I am honored to finally “meet” you too. I think it’s really lovely Tula inspired you as a proud Indian-American. I’ve always been interested in exploring cultures and customs around the world, one of the reasons I love PoDW is because it is such a diverse story with believable characters. I admire you for your dedication, and I wish more creators would care about the fans of the imaginative worlds they have put into works. I’ve found writing helps me find a better focus on my own life and aspire for something new, so I enjoy honest input on all of my work. I love how strong you are on the issue of race, but not pushy. I’ve always had a dream all the people in the world could join in one big huggy-reunion! Maybe someday…

  • I always thought this was one of the many little things that made the show extraordinary. Both that so much of the cast (including, I think, the main character) were nonwhite and that it was so casual about it, to the point of literally never coming up.

    With every inexplicably revived franchise that hits the theaters, I’ve wondered “why can’t they revive PoDW instead!?” But if that would cause it to get the racebending treatment, that might be worse than leaving it as it is.

  • Gotta say, I think this is reading way too far into it. I mean, the fact that Back To The Future didn’t hire LIbyan actors and had them speak Libyan doesn’t make it a racist movie. I mean…Biff is white as wonderbread and probably the biggest asshole in movies. He’s racist, he rapes women, he runs over people. The black guys at the end, I mean. WHo gives a damn? Not to mention the toys were made overseas. I just invested way too much thought into this. Much respect.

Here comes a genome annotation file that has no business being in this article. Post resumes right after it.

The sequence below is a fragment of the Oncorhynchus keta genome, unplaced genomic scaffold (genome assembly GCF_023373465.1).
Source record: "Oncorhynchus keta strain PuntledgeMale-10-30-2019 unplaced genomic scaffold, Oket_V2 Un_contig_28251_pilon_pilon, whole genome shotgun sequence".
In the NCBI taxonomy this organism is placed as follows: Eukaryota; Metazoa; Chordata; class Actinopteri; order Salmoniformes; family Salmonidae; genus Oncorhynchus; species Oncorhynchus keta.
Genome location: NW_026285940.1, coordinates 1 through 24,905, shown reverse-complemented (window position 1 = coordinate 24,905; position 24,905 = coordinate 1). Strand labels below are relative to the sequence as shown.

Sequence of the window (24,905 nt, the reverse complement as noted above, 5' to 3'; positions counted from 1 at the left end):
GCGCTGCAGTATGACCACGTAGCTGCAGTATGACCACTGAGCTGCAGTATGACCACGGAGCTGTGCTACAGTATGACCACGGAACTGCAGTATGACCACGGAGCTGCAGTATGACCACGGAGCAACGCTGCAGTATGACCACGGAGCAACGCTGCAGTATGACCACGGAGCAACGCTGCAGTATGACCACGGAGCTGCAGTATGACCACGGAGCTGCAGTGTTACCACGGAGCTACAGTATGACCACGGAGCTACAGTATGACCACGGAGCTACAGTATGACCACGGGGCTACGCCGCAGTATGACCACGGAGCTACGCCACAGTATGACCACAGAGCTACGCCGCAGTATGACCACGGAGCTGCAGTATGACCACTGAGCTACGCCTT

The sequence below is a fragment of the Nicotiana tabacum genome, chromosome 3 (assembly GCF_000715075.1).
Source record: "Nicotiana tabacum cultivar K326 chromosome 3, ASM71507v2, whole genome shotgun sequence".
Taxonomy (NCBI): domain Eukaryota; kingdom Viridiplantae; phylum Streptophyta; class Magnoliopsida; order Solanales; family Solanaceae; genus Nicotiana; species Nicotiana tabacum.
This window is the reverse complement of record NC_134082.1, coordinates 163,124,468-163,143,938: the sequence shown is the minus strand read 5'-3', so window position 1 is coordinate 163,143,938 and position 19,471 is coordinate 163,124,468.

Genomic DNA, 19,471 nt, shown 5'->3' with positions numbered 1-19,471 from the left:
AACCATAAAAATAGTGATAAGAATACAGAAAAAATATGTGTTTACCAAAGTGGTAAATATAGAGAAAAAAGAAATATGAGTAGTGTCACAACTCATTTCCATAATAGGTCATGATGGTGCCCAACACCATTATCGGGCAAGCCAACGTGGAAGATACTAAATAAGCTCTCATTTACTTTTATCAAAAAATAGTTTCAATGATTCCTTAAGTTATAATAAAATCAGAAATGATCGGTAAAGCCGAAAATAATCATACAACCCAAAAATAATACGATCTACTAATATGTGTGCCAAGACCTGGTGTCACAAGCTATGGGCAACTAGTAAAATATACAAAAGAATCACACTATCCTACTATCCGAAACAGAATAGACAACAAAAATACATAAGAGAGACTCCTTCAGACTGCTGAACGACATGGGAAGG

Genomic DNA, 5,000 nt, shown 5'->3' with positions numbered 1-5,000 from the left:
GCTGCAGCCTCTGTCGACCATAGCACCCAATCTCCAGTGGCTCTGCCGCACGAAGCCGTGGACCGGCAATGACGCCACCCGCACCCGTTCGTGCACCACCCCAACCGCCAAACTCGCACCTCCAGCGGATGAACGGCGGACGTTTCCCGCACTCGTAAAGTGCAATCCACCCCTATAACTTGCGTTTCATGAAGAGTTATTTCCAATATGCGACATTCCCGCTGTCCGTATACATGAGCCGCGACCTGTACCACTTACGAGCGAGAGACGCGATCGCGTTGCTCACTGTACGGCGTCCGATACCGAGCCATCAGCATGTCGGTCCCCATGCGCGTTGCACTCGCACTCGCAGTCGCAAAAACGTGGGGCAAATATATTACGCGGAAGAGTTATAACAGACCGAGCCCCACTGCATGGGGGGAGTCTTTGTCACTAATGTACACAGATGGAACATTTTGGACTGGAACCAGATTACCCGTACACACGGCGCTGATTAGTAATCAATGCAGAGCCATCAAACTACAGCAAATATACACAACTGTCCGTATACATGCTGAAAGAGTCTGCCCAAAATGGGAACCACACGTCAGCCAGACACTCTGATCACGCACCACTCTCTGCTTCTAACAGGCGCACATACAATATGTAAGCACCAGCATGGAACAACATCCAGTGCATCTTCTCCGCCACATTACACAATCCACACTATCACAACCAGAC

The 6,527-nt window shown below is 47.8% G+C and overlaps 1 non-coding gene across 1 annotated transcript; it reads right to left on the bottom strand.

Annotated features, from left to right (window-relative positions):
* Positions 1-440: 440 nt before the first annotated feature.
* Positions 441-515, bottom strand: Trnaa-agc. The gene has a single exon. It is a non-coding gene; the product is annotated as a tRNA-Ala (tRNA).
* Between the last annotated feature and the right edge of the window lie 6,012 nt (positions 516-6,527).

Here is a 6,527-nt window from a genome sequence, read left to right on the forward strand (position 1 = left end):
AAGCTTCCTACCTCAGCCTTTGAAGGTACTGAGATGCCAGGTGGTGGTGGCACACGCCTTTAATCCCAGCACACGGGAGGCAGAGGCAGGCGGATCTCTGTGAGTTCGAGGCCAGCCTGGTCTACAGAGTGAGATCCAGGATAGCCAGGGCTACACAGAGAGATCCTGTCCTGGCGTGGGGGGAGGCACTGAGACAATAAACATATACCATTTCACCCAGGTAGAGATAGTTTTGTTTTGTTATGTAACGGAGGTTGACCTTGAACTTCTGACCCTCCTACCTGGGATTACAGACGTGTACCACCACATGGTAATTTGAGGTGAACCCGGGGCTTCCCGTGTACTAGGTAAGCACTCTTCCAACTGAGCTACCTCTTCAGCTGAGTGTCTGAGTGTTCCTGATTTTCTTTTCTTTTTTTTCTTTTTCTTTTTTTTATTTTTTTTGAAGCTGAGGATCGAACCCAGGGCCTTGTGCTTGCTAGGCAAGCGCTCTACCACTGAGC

• Thanks for the comment, Jesse. 🙂

    So to clarify, I’m not saying that BTTF is inherently a racist movie. (Of course Biff is the asshole antagonist of the film–no question there!) But I’m calling out subtle usage of things like that scene with the Libyans and saying that’s what’s not cool. My issue isn’t that they’re using non-Libyan actors and not actually speaking Arabic; it’s the fact that those characters are nothing but a stereotype and caricature, and that whole plot point of two wannabe bombers killing Doc could have existed without bringing race into it, and without caricaturizing said race.

    It seems like I’m reading a lot into it, but really, I’m not. It’s these subtle images that are the most insidious–the obvious egregious ones are easy to decry, but little things like this sneak under people’s radars and can sometimes subtly influence their perceptions. And the fact that people even thought to make and use images like this is very problematic in and of itself.

  • I am hoping that they will finish the story one day. But I only beg that they keep same animation style and not resort to anime. Not that i dont like it, I just feel that some cartoons should stay in their true form